A comparability of a number of crystal kinds of OTEMO certain to FAD and NADP(+) revealed a conformational plasticity of a number of loop areas, some of which have been implicated in contributing to the substrate specificity profile of structurally associated BVMOs. Substrate specificity studies confirmed that the 2-oxo-Δ(3)-4,5,5-trimethylcyclopentenylacetic acid coenzyme.

A ester is most well-liked over the free acid. However, the catalytic effectivity (okay(cat)/Okay(m)) favors 2-n-hexyl cyclopentanone (4.3 × 10(5) M(-1) s(-1)) as a substrate, though its affinity (Okay(m) = 32 μM) was decrease than that of the CoA-activated substrate (Okay(m) = 18 μM).

whole-cell biotransformation experiments

In whole-cell biotransformation experiments, OTEMO confirmed a distinctive enantiocomplementarity to the motion of the prototypical cyclohexanone monooxygenase (CHMO) and seemed to be notably helpful for the oxidation of 4-substituted cyclohexanones. Overall, this work extends our understanding of the molecular construction and mechanistic complexity of the kind 1 household of BVMOs and expands the catalytic repertoire of one of its authentic members.

A dimeric Baeyer-Villiger monooxygenase (BVMO) catalyzing the lactonization of 2-oxo-Δ(3)-4,5,5-trimethylcyclopentenylacetyl-coenzyme A (CoA), a key intermediate within the metabolism of camphor by Pseudomonas putida ATCC 17453, had been initially characterised in 1983 by Ougham and coworkers (H. J. Ougham, D. G. Taylor, and P. W. Trudgill, J. Bacteriol.

153:140-152, 1983). Here we cloned and overexpressed the 2-oxo-Δ(3)-4,5,5-trimethylcyclopentenylacetyl-CoA monooxygenase (OTEMO) in Escherichia coli and decided its three-dimensional construction with certain flavin adenine dinucleotide (FAD) at a 1.95-Å decision in addition to with certain FAD and NADP(+) at a 2.0-Å decision. OTEMO represents the primary homodimeric sort 1 BVMO construction certain to FAD/NADP(+).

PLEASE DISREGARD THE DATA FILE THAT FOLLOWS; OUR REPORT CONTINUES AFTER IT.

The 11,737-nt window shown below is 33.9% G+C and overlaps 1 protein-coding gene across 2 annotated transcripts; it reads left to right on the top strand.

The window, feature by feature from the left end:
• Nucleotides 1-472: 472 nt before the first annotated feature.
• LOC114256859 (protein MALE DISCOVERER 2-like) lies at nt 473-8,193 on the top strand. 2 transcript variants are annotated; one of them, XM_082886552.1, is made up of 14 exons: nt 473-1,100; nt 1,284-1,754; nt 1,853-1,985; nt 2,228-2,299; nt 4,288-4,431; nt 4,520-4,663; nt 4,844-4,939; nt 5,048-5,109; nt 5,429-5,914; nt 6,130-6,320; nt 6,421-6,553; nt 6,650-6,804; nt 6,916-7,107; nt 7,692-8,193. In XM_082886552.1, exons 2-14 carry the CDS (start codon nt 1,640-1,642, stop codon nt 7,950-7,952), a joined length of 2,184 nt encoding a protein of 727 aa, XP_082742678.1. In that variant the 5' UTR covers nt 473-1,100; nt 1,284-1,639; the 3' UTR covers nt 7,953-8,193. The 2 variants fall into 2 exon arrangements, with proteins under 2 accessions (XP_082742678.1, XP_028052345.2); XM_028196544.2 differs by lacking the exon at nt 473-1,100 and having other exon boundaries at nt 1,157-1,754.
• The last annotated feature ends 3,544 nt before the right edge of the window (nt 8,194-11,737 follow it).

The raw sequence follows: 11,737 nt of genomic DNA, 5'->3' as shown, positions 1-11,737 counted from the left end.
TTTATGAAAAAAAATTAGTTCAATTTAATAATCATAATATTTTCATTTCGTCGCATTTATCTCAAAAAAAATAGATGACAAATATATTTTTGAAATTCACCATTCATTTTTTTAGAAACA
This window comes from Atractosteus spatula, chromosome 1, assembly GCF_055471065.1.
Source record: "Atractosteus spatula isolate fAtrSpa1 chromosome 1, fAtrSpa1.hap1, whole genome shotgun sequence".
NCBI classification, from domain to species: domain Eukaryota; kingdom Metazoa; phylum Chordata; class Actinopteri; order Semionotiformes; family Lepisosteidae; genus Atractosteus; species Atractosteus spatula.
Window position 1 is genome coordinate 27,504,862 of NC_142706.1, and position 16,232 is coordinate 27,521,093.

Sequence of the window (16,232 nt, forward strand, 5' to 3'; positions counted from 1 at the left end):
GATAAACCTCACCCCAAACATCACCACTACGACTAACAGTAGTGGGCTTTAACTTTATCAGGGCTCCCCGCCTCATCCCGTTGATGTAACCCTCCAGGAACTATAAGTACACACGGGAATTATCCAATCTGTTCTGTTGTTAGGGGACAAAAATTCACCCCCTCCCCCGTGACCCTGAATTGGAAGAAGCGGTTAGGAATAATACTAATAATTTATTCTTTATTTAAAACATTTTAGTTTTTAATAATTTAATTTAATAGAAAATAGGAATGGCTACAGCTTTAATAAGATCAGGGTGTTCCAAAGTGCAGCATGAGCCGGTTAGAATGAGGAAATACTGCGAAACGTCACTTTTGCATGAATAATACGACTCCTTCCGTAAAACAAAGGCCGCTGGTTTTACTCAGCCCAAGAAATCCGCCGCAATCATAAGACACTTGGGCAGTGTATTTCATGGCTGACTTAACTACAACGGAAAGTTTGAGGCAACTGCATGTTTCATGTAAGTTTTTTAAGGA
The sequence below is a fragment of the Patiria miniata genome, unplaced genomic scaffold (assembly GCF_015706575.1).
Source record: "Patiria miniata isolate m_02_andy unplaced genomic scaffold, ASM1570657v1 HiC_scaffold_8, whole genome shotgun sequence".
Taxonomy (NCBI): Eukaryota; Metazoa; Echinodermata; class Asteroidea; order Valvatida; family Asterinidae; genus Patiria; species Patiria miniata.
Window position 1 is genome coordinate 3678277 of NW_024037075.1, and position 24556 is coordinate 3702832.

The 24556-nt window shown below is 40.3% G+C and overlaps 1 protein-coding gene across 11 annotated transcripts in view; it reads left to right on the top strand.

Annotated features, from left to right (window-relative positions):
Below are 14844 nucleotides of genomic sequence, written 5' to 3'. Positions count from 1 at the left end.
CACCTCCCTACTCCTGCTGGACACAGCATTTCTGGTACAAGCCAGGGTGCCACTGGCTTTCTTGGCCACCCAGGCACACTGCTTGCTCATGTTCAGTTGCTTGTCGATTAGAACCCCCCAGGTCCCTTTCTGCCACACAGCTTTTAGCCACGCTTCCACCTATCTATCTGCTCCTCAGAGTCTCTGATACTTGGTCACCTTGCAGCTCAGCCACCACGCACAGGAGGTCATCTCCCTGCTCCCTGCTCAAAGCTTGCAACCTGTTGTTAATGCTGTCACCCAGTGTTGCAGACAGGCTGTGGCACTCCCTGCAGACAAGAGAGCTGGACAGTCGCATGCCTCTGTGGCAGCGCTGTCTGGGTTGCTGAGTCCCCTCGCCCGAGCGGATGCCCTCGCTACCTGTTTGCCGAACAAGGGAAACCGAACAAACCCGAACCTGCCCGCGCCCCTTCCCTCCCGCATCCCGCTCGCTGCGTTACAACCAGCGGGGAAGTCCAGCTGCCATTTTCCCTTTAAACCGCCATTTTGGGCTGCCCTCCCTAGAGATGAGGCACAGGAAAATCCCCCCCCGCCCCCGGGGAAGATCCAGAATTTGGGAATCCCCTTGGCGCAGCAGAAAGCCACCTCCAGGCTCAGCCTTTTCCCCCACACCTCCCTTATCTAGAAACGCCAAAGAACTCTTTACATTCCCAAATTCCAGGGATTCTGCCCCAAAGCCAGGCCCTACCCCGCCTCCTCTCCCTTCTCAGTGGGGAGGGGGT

A comparability of a number of crystal kinds of OTEMO certain to FAD and NADP(+) revealed a conformational plasticity of a number of loop areas, some of which have been implicated in contributing to the substrate specificity profile of structurally associated BVMOs. Substrate specificity studies confirmed that the 2-oxo-Δ(3)-4,5,5-trimethylcyclopentenylacetic acid coenzyme A ester is most well-liked over the free acid. However, the catalytic effectivity (okay(cat)/Okay(m)) favors 2-n-hexyl cyclopentanone (4.3 × 10(5) M(-1) s(-1)) as a substrate, though its affinity (Okay(m) = 32 μM) was decrease than that of the CoA-activated substrate (Okay(m) = 18 μM).

In whole-cell biotransformation experiments, OTEMO confirmed a distinctive enantiocomplementarity to the motion of the prototypical cyclohexanone monooxygenase (CHMO) and seemed to be notably helpful for the oxidation of 4-substituted cyclohexanones.

Overall, this work extends our understanding of the molecular construction and mechanistic complexity of the kind 1 household of BVMOs and expands the catalytic repertoire of one of its authentic members.